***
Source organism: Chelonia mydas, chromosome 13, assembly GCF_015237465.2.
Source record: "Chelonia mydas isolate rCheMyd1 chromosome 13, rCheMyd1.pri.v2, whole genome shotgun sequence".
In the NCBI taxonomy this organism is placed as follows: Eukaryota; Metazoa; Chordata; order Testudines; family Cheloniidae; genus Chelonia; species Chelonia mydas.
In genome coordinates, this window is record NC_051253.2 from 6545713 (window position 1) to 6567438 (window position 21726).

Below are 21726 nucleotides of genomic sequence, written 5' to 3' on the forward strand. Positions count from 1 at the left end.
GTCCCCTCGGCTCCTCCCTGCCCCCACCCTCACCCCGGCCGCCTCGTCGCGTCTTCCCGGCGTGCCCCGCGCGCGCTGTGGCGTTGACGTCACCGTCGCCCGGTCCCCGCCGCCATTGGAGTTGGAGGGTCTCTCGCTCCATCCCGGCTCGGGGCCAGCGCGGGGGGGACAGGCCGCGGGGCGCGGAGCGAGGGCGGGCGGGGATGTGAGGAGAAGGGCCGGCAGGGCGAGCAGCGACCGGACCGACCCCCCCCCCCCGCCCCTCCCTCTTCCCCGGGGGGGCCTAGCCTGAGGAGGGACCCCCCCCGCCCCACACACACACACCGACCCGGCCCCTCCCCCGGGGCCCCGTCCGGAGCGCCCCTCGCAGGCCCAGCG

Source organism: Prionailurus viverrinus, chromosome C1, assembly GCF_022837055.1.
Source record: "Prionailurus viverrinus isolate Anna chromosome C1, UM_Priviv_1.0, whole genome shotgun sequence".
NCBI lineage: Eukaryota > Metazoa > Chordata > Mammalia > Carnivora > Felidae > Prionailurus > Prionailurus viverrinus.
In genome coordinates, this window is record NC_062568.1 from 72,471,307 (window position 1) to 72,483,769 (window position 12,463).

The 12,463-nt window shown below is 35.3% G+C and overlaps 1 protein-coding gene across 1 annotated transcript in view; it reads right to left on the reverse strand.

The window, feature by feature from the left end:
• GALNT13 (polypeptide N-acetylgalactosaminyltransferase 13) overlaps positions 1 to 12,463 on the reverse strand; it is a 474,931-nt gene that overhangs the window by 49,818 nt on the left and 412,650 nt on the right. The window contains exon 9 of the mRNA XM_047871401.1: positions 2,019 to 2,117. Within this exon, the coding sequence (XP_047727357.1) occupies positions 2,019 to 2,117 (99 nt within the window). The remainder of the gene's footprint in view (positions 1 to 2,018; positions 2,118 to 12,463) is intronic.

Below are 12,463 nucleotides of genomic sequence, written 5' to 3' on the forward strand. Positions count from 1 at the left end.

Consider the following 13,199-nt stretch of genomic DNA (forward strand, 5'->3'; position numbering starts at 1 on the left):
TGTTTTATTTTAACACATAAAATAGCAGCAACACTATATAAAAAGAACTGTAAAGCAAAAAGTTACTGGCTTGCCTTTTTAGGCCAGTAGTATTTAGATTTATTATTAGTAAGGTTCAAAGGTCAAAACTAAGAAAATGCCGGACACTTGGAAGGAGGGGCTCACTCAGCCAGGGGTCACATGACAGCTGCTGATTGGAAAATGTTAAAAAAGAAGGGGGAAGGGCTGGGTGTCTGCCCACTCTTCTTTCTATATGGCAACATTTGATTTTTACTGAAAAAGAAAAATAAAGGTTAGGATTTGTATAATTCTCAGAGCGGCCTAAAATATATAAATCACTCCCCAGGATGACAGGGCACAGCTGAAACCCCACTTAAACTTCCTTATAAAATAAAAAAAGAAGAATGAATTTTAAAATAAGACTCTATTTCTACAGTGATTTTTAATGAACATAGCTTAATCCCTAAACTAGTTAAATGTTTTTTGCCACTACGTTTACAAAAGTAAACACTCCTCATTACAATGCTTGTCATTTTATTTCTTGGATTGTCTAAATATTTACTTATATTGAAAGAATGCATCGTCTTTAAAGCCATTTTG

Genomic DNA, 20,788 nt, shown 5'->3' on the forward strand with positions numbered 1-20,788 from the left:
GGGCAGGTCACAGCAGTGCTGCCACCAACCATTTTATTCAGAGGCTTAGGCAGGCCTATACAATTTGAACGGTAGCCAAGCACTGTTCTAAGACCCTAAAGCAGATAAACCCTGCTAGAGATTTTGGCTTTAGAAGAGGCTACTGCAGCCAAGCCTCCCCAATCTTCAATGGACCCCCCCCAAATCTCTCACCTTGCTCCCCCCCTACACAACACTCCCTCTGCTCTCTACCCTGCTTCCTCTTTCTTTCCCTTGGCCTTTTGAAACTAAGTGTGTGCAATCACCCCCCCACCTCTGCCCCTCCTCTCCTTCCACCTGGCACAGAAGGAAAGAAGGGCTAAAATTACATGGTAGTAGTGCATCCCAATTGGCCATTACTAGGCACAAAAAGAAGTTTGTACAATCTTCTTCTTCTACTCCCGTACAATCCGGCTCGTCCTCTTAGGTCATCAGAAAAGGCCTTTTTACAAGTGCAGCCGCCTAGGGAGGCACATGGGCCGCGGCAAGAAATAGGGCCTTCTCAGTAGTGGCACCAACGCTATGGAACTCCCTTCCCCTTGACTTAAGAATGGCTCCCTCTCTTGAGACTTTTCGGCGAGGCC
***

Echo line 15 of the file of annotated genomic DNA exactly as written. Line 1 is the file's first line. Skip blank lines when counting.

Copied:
Consider the following 13,199-nt stretch of genomic DNA (forward strand, 5'->3'; position numbering starts at 1 on the left):